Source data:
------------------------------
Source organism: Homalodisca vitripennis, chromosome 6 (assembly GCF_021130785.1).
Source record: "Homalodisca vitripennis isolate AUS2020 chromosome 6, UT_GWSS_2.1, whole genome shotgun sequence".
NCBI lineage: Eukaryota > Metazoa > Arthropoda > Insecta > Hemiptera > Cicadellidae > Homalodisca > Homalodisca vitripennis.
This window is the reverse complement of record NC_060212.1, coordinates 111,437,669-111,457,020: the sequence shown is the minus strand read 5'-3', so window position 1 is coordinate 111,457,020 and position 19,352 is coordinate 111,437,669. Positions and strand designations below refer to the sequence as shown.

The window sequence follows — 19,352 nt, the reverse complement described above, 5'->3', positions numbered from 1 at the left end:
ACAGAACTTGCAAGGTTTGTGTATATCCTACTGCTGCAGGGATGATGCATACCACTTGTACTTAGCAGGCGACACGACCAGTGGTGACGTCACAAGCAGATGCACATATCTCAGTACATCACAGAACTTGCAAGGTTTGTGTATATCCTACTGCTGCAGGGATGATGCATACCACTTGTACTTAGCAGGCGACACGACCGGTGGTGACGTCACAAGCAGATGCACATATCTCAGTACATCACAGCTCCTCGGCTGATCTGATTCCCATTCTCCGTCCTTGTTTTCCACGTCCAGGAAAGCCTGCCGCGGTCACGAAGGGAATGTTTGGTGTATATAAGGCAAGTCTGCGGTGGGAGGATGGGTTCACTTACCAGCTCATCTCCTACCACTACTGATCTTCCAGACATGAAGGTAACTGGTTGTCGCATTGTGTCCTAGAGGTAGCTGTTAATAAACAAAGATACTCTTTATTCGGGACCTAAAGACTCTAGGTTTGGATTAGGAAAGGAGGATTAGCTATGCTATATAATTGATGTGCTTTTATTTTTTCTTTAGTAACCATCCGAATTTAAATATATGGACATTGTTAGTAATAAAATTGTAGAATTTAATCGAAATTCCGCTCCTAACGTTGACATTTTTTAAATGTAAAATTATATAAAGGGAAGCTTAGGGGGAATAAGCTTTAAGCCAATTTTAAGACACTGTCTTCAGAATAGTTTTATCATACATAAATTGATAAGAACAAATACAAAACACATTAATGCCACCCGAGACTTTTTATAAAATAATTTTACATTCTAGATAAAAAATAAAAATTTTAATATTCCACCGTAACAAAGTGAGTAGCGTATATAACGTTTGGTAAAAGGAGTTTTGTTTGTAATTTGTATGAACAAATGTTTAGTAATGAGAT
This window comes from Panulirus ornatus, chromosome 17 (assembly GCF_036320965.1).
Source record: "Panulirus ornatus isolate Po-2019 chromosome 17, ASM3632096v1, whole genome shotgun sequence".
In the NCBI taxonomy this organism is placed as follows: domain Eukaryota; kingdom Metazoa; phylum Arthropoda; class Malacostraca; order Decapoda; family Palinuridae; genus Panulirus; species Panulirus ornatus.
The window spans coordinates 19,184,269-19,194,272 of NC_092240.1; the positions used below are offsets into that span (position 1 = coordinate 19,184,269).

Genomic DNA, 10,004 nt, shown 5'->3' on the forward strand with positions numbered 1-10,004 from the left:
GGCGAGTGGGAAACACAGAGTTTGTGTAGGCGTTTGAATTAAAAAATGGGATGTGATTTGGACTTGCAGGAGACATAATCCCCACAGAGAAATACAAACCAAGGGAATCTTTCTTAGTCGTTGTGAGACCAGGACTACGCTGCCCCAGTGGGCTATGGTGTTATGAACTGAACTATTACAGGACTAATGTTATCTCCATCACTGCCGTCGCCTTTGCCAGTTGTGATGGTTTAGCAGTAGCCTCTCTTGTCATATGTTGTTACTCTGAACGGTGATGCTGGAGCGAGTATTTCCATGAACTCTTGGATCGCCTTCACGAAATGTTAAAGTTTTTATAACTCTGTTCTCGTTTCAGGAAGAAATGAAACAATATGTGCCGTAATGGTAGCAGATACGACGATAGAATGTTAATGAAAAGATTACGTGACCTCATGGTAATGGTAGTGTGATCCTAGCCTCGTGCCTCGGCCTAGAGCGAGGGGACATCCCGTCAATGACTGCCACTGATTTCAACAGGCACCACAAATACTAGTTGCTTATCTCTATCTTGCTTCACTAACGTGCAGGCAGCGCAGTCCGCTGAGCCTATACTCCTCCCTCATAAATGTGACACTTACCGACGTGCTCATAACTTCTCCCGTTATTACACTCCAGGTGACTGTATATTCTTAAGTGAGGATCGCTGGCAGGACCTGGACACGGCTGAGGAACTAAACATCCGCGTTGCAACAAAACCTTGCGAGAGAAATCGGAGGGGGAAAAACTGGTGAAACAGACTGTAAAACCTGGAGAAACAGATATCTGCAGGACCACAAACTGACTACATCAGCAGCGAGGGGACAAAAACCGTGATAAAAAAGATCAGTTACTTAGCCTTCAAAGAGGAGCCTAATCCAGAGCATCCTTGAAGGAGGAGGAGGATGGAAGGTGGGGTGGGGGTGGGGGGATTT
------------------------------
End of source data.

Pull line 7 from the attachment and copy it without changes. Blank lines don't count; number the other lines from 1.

This window comes from Panulirus ornatus, chromosome 17 (assembly GCF_036320965.1).